By all accounts, activists and groups at the forefront of the Movement for Black Lives Matter have a policy window or political opportunity to advance serious reforms of a broken criminal justice system. There is already evidence that the resistance has made a difference. State and local legislative bodies sponsored racial profiling measures in 2015. Congress approved the Death in Custody Reporting Act, and the U.S. Justice Department announced new rules to reduce racial profiling by federal law enforcement officials.

In August 2015, activists and researchers affiliated with the Movement for Black Lives Matter released a national platform called Campaign Zero that outlined ten policy recommendations for reforming police departments. These activists then garnered commitments from three presidential candidates in the Democratic Party (former Secretary of State Hillary Clinton, Vermont Senator Bernie Sanders, and former Maryland Governor Martin O’Malley) to develop comprehensive restorative justice measures if elected president.

Furthermore, the Movement for Black Lives Matter has fueled racial justice protests on college campuses. Taking a cue from the street protests of 2014, young activists from the University of Missouri at Columbia led a semester-long campaign in the fall 2015 protesting racial incidents at the college. After a hunger strike by a graduate student activist and a threatened boycott by the university’s football team, the University of Missouri president and chancellor resigned for not effectively responding to racial incidents on campus. Afterwards, a wave of college-based protests blossomed across the country.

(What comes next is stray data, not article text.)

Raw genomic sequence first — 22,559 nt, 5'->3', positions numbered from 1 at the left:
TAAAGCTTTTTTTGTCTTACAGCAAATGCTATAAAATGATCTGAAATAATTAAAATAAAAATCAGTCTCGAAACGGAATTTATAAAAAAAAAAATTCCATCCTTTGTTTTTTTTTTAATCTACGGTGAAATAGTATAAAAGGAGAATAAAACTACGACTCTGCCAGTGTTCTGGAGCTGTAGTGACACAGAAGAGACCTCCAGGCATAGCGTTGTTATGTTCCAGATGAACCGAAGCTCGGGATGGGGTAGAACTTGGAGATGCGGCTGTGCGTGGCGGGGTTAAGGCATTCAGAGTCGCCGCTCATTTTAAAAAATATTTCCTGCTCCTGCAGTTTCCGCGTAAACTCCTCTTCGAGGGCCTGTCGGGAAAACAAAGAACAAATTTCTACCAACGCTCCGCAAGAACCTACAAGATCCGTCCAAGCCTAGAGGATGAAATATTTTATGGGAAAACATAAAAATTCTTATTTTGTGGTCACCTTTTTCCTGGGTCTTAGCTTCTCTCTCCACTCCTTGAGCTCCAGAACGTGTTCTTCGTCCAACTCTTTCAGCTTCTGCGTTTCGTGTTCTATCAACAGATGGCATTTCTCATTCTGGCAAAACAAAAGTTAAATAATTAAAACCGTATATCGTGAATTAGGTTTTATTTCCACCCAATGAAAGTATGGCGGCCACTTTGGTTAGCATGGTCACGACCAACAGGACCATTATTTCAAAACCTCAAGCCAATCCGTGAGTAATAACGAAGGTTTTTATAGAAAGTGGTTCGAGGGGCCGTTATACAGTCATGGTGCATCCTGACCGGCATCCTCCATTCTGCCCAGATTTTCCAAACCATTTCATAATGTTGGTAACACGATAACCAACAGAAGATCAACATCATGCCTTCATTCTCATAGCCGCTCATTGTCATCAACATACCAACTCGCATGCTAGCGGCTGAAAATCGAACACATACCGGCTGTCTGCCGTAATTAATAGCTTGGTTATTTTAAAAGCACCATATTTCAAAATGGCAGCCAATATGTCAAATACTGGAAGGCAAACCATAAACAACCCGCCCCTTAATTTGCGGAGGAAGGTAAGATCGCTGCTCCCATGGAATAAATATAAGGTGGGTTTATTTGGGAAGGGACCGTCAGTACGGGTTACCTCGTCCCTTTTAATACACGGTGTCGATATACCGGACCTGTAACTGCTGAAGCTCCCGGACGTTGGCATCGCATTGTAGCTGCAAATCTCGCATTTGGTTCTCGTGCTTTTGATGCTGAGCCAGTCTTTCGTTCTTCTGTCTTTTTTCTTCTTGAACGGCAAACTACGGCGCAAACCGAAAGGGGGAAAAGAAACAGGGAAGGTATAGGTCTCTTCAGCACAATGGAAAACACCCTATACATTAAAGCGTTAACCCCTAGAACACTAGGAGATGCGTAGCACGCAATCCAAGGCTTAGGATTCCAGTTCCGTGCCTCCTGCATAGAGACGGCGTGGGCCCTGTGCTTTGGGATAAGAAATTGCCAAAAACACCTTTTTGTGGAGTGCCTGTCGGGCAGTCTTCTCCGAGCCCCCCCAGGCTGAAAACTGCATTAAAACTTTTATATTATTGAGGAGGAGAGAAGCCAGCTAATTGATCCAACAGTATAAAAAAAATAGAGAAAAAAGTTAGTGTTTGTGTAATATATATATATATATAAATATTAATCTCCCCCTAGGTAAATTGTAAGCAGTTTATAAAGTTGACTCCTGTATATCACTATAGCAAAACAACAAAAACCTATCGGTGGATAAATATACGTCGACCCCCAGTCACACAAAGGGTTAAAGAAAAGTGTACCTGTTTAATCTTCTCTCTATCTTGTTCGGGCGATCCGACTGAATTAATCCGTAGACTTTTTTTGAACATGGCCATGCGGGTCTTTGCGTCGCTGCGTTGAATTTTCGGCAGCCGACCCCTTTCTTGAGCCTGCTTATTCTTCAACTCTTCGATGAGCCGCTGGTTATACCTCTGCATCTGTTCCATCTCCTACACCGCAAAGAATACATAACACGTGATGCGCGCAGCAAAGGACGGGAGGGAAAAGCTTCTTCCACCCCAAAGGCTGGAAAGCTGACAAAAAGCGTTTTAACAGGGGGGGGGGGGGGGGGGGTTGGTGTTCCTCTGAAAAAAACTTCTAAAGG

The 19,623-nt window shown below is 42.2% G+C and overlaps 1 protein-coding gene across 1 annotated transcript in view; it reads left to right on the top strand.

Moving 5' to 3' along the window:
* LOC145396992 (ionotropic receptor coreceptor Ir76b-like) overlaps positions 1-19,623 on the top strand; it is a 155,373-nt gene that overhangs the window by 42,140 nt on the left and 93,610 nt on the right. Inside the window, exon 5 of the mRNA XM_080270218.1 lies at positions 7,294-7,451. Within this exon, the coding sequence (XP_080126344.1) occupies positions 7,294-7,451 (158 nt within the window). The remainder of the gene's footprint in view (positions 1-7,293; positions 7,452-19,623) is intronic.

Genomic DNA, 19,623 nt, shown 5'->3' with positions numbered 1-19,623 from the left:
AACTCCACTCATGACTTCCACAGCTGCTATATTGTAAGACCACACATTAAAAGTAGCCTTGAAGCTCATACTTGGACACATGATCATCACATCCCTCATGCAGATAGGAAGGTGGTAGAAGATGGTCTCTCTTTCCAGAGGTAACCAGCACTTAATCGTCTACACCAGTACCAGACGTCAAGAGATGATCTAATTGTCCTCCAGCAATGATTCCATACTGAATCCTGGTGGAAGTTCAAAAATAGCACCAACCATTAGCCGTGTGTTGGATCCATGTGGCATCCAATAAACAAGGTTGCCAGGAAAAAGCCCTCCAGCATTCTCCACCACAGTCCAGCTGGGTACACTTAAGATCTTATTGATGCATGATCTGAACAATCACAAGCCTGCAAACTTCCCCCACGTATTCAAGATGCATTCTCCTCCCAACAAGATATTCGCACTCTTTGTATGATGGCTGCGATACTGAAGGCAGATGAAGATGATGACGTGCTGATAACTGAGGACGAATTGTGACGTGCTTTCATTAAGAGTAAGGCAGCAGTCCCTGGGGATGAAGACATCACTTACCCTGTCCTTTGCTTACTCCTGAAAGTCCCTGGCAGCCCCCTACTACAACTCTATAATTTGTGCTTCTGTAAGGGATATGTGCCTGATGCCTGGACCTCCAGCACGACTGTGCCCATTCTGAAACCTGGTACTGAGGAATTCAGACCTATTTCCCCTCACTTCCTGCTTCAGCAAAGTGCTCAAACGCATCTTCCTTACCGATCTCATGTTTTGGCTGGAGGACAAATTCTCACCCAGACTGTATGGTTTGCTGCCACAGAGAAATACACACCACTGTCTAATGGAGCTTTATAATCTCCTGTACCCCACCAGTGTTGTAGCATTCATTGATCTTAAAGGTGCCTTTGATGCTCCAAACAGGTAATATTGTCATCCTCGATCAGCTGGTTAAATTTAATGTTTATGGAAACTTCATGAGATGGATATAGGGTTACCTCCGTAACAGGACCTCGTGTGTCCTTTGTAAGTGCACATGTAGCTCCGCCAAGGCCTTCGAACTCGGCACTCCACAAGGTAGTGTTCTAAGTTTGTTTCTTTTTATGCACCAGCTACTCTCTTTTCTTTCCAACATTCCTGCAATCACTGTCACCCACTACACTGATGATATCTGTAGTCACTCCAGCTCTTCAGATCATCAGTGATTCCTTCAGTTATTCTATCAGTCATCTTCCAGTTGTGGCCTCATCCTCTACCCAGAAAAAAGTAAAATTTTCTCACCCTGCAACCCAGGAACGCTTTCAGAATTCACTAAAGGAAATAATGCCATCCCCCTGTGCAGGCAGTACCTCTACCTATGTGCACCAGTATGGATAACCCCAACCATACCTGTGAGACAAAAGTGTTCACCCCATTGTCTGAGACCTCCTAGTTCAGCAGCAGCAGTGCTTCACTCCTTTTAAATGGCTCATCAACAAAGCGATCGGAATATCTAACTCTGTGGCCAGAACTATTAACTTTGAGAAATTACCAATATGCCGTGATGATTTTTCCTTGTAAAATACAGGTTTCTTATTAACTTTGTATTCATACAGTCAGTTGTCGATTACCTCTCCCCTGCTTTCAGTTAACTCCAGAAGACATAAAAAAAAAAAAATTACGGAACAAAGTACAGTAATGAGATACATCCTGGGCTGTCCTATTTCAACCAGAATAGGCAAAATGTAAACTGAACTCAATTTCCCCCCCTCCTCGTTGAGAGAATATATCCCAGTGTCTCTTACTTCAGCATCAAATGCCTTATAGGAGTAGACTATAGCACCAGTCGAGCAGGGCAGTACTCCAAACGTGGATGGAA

Black Youth Activism: Lessons Learned From the 1930s to the 2000s

This overview of black youth activism from the 1930s to the 2000s underscores important lessons about how young people participate in grassroots mobilization initiatives, and the central role that black youth have in American politics. The first lesson is that movement bridge-builders or the leaders of movement infrastructures play an instrumental role in fueling black youth activism. They can generate opportunities for young activists to participate in movement campaigns through the use of creative organizing, or strategies that are intentionally designed to elevate the social and political status of black youth such that they become vehicles for popular mobilization.